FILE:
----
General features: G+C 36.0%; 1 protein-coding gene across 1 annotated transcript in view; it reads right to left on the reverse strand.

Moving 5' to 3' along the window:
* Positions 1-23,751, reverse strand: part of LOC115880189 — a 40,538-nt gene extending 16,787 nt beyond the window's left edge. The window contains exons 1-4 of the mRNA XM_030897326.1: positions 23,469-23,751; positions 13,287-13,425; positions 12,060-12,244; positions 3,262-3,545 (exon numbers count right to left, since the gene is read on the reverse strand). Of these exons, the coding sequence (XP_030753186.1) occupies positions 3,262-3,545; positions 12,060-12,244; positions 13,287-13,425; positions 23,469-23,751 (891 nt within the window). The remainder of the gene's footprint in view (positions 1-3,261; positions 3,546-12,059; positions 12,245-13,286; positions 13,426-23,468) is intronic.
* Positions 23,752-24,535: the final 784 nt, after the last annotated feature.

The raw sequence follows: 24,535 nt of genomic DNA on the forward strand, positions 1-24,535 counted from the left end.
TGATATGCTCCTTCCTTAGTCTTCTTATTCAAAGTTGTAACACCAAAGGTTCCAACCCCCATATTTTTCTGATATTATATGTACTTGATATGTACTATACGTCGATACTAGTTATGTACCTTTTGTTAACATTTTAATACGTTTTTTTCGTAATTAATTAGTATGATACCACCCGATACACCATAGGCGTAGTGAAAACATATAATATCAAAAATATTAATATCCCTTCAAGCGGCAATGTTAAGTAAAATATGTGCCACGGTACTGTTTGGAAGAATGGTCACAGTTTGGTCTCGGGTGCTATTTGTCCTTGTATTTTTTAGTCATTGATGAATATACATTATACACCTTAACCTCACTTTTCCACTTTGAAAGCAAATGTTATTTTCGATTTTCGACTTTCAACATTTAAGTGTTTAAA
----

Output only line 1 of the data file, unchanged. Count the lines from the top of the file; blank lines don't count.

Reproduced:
General features: G+C 36.0%; 1 protein-coding gene across 1 annotated transcript in view; it reads right to left on the reverse strand.